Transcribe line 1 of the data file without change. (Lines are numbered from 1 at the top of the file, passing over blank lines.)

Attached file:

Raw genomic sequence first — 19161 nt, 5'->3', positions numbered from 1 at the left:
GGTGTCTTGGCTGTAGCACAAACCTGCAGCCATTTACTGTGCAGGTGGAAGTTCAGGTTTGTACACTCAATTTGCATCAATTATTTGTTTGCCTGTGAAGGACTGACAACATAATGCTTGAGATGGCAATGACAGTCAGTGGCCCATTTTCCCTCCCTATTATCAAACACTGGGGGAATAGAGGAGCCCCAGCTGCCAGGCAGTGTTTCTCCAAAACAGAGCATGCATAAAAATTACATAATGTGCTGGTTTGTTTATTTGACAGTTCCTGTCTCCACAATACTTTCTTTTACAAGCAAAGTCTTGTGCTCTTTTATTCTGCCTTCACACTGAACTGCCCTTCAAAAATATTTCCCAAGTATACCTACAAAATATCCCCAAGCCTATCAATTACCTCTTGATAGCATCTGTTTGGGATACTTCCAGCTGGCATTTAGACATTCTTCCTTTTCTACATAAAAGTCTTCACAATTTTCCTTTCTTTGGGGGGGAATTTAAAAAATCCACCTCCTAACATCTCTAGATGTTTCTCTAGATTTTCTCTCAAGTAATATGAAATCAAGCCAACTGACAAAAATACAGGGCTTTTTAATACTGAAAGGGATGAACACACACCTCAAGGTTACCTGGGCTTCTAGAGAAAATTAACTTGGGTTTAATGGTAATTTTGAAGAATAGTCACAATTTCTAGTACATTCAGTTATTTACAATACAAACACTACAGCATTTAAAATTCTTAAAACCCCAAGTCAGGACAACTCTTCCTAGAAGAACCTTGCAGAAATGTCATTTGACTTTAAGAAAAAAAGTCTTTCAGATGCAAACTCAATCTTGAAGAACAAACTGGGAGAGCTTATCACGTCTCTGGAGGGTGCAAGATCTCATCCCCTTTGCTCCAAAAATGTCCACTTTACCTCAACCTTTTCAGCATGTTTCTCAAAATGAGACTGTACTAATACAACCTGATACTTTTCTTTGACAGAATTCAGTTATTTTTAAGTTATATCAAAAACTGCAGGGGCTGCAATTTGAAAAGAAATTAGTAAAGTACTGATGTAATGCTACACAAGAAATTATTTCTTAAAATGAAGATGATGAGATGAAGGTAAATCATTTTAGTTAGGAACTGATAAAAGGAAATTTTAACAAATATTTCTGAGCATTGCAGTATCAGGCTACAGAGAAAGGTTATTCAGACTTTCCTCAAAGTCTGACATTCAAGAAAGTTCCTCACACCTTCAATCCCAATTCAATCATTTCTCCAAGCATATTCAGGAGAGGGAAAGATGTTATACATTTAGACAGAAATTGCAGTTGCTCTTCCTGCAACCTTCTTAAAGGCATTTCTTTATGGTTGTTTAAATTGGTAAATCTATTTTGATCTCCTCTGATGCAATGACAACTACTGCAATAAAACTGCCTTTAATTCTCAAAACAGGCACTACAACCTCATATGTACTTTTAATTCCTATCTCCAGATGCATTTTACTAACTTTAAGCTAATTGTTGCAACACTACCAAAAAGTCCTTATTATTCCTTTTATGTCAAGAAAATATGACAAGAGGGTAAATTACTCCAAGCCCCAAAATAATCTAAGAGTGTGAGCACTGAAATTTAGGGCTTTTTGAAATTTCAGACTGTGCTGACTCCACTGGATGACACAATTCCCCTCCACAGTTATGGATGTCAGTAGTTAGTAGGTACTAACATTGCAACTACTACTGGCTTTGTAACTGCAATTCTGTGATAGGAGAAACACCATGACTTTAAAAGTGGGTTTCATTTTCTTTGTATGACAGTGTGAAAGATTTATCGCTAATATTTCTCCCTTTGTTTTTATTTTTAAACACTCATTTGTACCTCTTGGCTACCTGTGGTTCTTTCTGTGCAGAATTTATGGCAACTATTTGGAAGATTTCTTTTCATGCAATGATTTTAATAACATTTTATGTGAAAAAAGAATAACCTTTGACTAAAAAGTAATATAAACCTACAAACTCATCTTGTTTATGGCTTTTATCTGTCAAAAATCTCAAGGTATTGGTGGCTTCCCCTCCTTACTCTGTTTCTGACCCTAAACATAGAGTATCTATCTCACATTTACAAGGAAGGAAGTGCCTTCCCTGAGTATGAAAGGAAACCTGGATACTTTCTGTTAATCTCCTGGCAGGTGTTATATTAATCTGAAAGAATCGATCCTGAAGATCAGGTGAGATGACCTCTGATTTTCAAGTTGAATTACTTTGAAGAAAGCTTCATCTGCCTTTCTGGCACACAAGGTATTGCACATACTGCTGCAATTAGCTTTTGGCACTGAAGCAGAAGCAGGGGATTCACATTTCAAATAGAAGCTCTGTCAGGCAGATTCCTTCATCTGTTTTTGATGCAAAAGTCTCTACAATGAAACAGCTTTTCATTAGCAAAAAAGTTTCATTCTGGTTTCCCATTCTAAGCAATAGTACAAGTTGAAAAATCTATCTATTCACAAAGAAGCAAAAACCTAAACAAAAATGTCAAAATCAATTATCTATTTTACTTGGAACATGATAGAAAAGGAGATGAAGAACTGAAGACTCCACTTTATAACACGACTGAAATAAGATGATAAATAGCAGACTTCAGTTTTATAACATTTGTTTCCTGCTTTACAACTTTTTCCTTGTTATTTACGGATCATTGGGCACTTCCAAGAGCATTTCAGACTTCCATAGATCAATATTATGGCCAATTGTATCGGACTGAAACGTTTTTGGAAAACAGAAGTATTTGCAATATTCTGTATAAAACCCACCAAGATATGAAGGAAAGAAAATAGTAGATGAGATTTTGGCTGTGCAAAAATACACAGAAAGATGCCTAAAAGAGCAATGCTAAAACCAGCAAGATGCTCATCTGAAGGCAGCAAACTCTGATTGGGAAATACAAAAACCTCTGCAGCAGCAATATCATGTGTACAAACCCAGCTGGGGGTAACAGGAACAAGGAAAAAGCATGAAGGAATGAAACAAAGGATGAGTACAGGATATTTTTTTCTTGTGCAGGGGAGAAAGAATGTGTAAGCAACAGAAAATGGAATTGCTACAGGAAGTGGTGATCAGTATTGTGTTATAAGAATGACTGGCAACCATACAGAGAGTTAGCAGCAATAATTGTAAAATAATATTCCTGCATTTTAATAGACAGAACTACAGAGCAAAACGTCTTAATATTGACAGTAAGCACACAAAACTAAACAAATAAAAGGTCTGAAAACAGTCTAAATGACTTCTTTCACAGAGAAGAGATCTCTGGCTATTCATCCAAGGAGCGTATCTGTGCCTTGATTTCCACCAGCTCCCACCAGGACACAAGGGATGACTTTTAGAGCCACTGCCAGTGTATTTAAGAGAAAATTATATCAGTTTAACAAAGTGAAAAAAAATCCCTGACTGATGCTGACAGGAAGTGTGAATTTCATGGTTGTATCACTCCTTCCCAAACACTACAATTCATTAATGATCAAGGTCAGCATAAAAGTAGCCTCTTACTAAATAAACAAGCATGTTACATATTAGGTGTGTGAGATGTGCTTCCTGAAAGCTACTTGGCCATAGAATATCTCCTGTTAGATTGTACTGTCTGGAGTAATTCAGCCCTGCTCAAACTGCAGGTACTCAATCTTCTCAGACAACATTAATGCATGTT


Raw genomic sequence first — 19161 nt, 5'->3', positions numbered from 1 at the left: